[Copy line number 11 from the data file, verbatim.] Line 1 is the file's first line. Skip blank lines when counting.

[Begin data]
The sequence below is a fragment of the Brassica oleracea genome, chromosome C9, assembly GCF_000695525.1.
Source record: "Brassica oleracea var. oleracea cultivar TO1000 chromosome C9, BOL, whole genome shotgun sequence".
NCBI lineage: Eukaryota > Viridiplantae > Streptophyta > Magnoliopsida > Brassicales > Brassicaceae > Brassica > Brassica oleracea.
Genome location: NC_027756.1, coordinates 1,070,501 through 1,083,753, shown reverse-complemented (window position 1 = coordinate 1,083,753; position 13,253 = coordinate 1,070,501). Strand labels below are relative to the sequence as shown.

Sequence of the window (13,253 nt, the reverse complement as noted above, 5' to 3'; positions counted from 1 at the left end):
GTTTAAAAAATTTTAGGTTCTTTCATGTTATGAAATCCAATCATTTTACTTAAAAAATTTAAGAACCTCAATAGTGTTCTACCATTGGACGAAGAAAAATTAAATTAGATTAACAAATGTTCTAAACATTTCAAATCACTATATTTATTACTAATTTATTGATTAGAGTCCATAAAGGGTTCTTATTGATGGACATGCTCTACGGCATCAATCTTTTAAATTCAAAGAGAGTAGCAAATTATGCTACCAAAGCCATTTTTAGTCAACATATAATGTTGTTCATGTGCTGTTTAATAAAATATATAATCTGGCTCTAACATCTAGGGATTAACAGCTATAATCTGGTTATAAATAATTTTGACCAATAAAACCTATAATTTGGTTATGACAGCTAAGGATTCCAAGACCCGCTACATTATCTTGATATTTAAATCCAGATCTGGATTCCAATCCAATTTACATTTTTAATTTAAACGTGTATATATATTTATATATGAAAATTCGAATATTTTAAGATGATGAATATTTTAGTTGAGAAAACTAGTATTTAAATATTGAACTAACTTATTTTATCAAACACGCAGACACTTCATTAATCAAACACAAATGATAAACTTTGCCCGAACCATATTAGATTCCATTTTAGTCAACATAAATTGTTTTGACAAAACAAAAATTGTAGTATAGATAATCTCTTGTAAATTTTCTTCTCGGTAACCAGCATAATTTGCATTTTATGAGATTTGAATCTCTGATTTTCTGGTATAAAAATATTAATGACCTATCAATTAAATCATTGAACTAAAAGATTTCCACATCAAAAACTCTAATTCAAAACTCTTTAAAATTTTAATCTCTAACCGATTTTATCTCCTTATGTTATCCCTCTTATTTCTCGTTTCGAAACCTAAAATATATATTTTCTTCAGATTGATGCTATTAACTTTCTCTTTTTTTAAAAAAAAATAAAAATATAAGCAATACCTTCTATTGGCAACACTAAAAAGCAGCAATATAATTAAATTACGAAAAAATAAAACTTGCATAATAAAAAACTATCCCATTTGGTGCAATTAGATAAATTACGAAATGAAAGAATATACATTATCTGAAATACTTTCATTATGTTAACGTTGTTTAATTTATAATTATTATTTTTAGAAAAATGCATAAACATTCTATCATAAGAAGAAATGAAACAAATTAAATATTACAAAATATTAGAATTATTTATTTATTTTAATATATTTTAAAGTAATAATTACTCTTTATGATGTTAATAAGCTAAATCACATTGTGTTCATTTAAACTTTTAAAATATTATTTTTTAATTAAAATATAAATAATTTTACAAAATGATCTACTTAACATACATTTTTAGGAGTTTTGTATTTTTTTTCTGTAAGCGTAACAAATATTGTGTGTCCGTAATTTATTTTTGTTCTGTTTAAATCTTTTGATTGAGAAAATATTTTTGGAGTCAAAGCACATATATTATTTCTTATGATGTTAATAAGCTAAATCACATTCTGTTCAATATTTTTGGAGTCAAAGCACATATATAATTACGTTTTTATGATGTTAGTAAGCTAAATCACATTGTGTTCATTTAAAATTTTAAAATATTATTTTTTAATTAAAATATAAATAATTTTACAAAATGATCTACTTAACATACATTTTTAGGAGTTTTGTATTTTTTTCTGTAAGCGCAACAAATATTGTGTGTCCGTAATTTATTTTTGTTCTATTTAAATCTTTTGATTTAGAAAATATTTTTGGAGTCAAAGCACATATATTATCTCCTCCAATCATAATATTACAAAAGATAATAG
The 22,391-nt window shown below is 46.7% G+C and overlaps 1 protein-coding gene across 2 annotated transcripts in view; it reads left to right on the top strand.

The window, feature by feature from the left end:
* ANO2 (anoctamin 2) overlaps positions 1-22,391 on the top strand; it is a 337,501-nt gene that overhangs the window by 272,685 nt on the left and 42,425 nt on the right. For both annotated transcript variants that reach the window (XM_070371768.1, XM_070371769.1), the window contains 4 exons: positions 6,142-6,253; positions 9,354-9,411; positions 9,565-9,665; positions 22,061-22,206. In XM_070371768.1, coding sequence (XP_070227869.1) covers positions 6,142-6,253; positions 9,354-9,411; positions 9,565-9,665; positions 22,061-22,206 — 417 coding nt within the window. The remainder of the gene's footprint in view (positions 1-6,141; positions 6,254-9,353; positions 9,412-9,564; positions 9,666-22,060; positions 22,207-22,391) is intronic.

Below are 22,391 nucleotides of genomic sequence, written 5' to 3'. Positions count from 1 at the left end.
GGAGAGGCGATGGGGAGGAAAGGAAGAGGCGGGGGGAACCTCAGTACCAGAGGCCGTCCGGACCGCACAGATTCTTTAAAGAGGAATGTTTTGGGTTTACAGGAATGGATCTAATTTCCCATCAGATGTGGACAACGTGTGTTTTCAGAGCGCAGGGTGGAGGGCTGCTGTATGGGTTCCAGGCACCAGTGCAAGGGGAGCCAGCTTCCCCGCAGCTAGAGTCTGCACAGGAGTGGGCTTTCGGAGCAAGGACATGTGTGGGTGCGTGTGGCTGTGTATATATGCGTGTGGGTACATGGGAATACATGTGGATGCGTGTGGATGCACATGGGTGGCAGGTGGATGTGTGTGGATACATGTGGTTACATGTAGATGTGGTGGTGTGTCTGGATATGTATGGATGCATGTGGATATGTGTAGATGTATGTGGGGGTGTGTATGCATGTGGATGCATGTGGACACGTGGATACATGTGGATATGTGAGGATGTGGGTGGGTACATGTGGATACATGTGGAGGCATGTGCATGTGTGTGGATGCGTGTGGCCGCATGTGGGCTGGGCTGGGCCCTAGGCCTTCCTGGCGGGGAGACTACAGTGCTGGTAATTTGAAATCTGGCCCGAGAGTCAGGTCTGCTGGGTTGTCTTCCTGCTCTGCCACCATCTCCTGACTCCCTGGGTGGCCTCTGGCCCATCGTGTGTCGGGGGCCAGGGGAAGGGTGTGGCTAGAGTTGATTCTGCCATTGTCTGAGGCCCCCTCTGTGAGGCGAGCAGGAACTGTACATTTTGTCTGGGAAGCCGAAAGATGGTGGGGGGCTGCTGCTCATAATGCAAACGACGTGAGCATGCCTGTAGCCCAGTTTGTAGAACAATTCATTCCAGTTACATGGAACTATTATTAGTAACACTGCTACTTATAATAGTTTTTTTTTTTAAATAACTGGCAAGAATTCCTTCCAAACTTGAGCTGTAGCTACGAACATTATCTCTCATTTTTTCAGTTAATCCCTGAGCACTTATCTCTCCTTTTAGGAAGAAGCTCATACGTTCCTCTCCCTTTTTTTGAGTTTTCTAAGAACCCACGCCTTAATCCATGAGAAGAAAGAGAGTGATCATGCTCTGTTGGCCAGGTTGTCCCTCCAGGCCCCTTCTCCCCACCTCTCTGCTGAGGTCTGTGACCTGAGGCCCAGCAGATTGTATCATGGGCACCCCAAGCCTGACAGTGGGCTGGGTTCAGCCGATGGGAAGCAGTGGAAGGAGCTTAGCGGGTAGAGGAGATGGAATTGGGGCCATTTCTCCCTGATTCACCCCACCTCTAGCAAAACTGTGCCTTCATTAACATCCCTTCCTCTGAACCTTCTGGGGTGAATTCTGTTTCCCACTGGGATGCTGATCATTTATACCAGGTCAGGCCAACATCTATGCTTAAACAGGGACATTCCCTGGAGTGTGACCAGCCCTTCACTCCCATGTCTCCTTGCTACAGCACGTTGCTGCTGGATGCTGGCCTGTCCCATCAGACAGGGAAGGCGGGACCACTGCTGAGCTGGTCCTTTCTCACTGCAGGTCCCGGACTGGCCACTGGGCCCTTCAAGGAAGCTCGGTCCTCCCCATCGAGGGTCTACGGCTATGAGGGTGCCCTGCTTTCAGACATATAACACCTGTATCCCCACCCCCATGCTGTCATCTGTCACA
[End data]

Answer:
GGAGAGGCGATGGGGAGGAAAGGAAGAGGCGGGGGGAACCTCAGTACCAGAGGCCGTCCGGACCGCACAGATTCTTTAAAGAGGAATGTTTTGGGTTTACAGGAATGGATCTAATTTCCCATCAGATGTGGACAACGTGTGTTTTCAGAGCGCAGGGTGGAGGGCTGCTGTATGGGTTCCAGGCACCAGTGCAAGGGGAGCCAGCTTCCCCGCAGCTAGAGTCTGCACAGGAGTGGGCTTTCGGAGCAAGGACATGTGTGGGTGCGTGTGGCTGTGTATATATGCGTGTGGGTACATGGGAATACATGTGGATGCGTGTGGATGCACATGGGTGGCAGGTGGATGTGTGTGGATACATGTGGTTACATGTAGATGTGGTGGTGTGTCTGGATATGTATGGATGCATGTGGATATGTGTAGATGTATGTGGGGGTGTGTATGCATGTGGATGCATGTGGACACGTGGATACATGTGGATATGTGAGGATGTGGGTGGGTACATGTGGATACATGTGGAGGCATGTGCATGTGTGTGGATGCGTGTGGCCGCATGTGGGCTGGGCTGGGCCCTAGGCCTTCCTGGCGGGGAGACTACAGTGCTGGTAATTTGAAATCTGGCCCGAGAGTCAGGTCTGCTGGGTTGTCTTCCTGCTCTGCCACCATCTCCTGACTCCCTGGGTGGCCTCTGGCCCATCGTGTGTCGGGGGCCAGGGGAAGGGTGTGGCTAGAGTTGATTCTGCCATTGTCTGAGGCCCCCTCTGTGAGGCGAGCAGGAACTGTACATTTTGTCTGGGAAGCCGAAAGATGGTGGGGGGCTGCTGCTCATAATGCAAACGACGTGAGCATGCCTGTAGCCCAGTTTGTAGAACAATTCATTCCAGTTACATGGAACTATTATTAGTAACACTGCTACTTATAATAGTTTTTTTTTTTAAATAACTGGCAAGAATTCCTTCCAAACTTGAGCTGTAGCTACGAACATTATCTCTCATTTTTTCAGTTAATCCCTGAGCACTTATCTCTCCTTTTAGGAAGAAGCTCATACGTTCCTCTCCCTTTTTTTGAGTTTTCTAAGAACCCACGCCTTAATCCATGAGAAGAAAGAGAGTGATCATGCTCTGTTGGCCAGGTTGTCCCTCCAGGCCCCTTCTCCCCACCTCTCTGCTGAGGTCTGTGACCTGAGGCCCAGCAGATTGTATCATGGGCACCCCAAGCCTGACAGTGGGCTGGGTTCAGCCGATGGGAAGCAGTGGAAGGAGCTTAGCGGGTAGAGGAGATGGAATTGGGGCCATTTCTCCCTGATTCACCCCACCTCTAGCAAAACTGTGCCTTCATTAACATCCCTTCCTCTGAACCTTCTGGGGTGAATTCTGTTTCCCACTGGGATGCTGATCATTTATACCAGGTCAGGCCAACATCTATGCTTAAACAGGGACATTCCCTGGAGTGTGACCAGCCCTTCACTCCCATGTCTCCTTGCTACAGCACGTTGCTGCTGGATGCTGGCCTGTCCCATCAGACAGGGAAGGCGGGACCACTGCTGAGCTGGTCCTTTCTCACTGCAGGTCCCGGACTGGCCACTGGGCCCTTCAAGGAAGCTCGGTCCTCCCCATCGAGGGTCTACGGCTATGAGGGTGCCCTGCTTTCAGACATATAACACCTGTATCCCCACCCCCATGCTGTCATCTGTCACA